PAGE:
|Publication number||US8428328 B2|
|Application number||US 13/019,261|
|Publication date||23 Apr 2013|
|Filing date||1 Feb 2011|
|Priority date||1 Feb 2010|
|Also published as||CA2788406A1, EP2531953A2, EP2531953A4, US8842898, US9042625, US9595111, US20110206253, US20130236076, US20150010227, US20150243042, US20170161908, WO2011092594A2, WO2011092594A3|
|Publication number||019261, 13019261, US 8428328 B2, US 8428328B2, US-B2-8428328, US8428328 B2, US8428328B2|
|Inventors||Dorian Averbuch, Yuri Kreinin|
|Original Assignee||Superdimension, Ltd|
|Export Citation||BiBTeX, EndNote, RefMan|
|Patent Citations (154), Non-Patent Citations (7), Referenced by (3), Classifications (13), Legal Events (6)|
|External Links: USPTO, USPTO Assignment, Espacenet|
This application claims priority to U.S. Provisional Application Ser. No. 61/300,423 filed Feb. 1, 2010 entitled Region-Growing Algorithm, which is hereby incorporated herein by reference in its entirety.
Navigating the airways of the lungs has always presented challenges to physicians attempting to diagnose and treat lesions trans-luminally. As such, numerous navigational aids and imaging tools have been developed and/or utilized to provide physicians a “map” of the lungs.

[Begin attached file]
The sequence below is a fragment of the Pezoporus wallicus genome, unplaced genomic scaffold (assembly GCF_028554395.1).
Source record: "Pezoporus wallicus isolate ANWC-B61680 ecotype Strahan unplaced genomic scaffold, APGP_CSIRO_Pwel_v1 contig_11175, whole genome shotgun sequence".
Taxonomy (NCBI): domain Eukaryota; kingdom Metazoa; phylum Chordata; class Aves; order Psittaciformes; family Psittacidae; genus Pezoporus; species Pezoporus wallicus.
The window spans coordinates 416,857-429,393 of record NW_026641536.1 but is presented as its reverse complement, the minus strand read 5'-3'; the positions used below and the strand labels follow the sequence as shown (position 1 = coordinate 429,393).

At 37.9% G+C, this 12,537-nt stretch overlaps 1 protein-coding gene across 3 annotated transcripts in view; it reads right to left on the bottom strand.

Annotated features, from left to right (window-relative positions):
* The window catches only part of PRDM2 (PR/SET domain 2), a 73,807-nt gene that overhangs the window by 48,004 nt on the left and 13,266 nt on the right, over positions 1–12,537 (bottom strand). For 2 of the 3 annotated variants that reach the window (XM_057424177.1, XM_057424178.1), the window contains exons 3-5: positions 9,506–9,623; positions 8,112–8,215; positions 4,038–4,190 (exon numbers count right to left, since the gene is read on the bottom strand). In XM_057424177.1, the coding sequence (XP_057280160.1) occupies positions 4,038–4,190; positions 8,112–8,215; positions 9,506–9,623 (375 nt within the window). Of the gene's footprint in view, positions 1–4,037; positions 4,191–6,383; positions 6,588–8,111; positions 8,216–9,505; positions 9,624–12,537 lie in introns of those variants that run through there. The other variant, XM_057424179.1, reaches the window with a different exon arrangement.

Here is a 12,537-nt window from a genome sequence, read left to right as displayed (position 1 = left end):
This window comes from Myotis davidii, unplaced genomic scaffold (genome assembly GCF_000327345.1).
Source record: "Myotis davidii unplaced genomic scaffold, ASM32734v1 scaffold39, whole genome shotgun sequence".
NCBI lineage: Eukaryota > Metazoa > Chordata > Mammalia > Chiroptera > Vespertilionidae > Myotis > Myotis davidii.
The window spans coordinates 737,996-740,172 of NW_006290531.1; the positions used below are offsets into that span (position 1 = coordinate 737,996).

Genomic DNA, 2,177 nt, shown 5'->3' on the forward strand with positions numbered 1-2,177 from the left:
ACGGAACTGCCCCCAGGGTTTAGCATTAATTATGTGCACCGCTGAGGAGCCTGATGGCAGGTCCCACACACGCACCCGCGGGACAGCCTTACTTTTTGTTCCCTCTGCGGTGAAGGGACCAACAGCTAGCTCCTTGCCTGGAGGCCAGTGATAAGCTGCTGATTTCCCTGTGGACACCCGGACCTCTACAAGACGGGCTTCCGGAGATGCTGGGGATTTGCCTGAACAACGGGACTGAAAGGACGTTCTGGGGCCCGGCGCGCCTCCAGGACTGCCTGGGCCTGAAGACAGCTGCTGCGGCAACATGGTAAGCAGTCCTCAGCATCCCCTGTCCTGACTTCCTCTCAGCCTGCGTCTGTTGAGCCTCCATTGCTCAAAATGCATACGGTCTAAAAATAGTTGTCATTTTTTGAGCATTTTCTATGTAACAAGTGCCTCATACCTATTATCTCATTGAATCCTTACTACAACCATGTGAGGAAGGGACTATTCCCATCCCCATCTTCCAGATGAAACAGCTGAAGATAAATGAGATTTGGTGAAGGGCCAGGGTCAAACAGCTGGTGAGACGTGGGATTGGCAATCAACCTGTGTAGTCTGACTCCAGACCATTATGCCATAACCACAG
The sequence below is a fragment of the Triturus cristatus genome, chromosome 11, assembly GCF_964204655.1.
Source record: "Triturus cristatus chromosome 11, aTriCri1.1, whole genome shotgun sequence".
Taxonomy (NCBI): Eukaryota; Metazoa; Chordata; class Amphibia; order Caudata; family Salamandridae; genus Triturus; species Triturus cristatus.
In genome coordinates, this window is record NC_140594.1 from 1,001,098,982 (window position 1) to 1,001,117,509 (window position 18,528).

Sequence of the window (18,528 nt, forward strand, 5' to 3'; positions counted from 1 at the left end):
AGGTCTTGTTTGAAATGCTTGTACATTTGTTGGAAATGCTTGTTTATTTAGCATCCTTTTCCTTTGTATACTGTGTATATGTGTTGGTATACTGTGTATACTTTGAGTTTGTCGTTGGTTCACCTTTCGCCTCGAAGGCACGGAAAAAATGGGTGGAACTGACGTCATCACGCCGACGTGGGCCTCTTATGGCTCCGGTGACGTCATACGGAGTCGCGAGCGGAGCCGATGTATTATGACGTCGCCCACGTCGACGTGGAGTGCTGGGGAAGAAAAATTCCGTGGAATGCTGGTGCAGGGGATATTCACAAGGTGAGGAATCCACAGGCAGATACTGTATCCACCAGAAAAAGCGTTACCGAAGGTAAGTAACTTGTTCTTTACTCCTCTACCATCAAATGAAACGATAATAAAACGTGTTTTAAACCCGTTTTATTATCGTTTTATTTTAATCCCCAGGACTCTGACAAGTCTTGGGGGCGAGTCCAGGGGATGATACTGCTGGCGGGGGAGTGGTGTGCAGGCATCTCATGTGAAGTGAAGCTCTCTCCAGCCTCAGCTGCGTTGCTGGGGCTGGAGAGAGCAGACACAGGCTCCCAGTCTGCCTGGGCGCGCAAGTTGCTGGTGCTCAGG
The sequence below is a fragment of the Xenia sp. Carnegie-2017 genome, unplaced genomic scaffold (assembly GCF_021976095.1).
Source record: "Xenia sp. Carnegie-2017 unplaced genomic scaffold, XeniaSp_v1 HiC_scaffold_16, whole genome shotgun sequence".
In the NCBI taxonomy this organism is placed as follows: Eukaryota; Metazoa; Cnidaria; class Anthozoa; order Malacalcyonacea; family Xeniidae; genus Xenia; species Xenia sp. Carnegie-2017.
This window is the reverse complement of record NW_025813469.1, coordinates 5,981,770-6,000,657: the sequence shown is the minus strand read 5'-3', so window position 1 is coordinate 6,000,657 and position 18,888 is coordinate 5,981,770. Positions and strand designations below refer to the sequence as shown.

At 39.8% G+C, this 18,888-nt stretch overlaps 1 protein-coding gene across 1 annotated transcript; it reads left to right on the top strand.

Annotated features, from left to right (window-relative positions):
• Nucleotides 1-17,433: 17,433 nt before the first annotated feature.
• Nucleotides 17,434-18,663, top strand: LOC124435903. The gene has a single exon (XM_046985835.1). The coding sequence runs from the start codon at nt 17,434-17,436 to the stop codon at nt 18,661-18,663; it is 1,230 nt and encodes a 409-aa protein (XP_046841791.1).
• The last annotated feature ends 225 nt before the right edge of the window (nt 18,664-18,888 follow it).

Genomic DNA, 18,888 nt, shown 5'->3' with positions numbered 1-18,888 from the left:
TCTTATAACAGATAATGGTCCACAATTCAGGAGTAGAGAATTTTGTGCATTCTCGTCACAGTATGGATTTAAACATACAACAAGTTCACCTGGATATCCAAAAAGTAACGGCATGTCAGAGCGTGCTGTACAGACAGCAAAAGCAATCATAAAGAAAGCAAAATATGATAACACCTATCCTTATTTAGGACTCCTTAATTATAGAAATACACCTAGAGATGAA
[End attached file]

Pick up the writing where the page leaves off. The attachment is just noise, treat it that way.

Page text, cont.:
One such tool is a CT scanner. CT scanners use X-ray technology to take multiple scans or “slices” of the lungs. These scans each represent a cross-section of the lungs and can be viewed individually or assembled, via computer programs, to form a three-dimensional CT model. However, CT scans, like most images using X-ray technology, are somewhat cloudy and translucent in nature and difficult to view. As such, computer graphics techniques are employed to interpret the information provided by the CT model and “grow” a virtual model of the airways which mimics what might be seen by a bronchoscope navigating the airways. An example of this process is shown and described in U.S. patent application Ser. No. 11/939,537, entitled Adaptive Navigation Technique For Navigating A Catheter Through A Body Channel Or Cavity, the entirety of which is incorporated by reference herein.